BA degree (or equivalent) in Prehistoric archaeology or a relevant discipline.
SAP and exchange students: admission after approval by the Graduate School of Archaeology.
As this course builds on the knowledge of Key developments in European Prehistory it is advisable to take that course in block 1.
During this course students will deepen their knowledge on some of the key developments in Prehistoric Europe, focusing on fundamental innovations that took place. We will focus in depth on the processes behind innovation and adaptation, and explore how a new material, technology, or ideology (re)shaped societies, the landscape, and ultimately Europe.
The course is divided into three parts.
In the first part (2 lectures) we will learn about and discuss theoretical frameworks through which innovation may be understood. During the second part (3 lectures) we will explore several case studies, such as farming, the use of metal, mound building, cremation, or the wheel. The third part (2 lectures) is used for presentations.
In groups of two or three participants students choose one of the case studies, or a particular aspect of it (e.g. the sword (metal); land use (farming)), and think through the chosen material, object, technology in terms of its innovative effects on society.
Students learn to critically read and analyse articles. By writing short papers on the case studies, you are trained in formulating your thoughts. For the presentation students are expected to apply a specific theoretical framework on one of the case studies. Here, you learn to build and present an argument, to be discussed with your peers. Taking feedback from this session the course’s final exam entails an essay that summarises the findings of your group.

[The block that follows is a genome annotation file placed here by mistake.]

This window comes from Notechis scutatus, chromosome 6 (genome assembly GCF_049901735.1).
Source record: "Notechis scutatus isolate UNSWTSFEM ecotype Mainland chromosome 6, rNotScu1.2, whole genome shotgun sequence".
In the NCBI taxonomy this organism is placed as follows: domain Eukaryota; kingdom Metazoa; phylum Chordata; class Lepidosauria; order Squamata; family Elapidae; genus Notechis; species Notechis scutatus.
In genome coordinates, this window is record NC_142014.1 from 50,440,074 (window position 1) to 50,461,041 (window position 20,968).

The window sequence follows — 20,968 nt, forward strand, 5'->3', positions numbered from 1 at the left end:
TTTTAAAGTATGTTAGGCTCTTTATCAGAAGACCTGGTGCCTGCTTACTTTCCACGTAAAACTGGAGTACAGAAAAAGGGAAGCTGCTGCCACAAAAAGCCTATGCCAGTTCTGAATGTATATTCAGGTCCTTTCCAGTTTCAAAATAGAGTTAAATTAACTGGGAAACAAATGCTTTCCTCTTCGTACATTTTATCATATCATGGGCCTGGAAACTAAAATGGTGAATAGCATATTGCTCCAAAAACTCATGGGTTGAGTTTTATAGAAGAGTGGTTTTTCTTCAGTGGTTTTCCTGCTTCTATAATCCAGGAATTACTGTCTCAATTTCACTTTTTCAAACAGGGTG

RMA-students who take this class are expected to elaborate on the assignments, and in particular the theoretical background to the articles we will read. They should also start and stimulate discussion in class.
In-depth knowledge of a few fundamental innovations in Prehistoric Eurasia from the Neolithic to the Iron Age;
Knowledge of and insight in interpretative approaches to innovation and adoption of new materials, ideas, and technologies;
Insight in the applicability of theoretical models on data;
Ability to voice one’s properly argumented opinion on the discussed topics;
Ability to formulate well-structured arguments orally, and in writing;
Ability to present your results in front of the class.
Ability to assess and evaluate different theories and how these affect archaeological reasoning;
Ability to report such reviews orally and in writing;
Ability to quickly combine and assess the opinions of others, evaluate different theories, and use these to formulate original/innovative new directions of research;
Start and stimulate discussion.
Course schedule details can be found in the MA time schedule.
Mode of instruction
The course load will be distributed as follows:
7 × 2 hours of lectures (1 ects);
Literature and small assignments (3 ects);
Final essay (1 ects).
Written assignments (40%);
Presentation in class (20%);
Final essay (40%);
Participation in discussion (bonus of 0.5 /used to round up grade)
All assessment deadlines (exams, retakes, paper deadlines etc.) can be found in the examination schedule.
Pdfs of articles accessible through the University Library.
Registration for the course is not necessary, registration for the exam is mandatory. For instructions, see the Registration in uSis page.
For more information about this course, please contact dr. M.H.G. Kuijpers.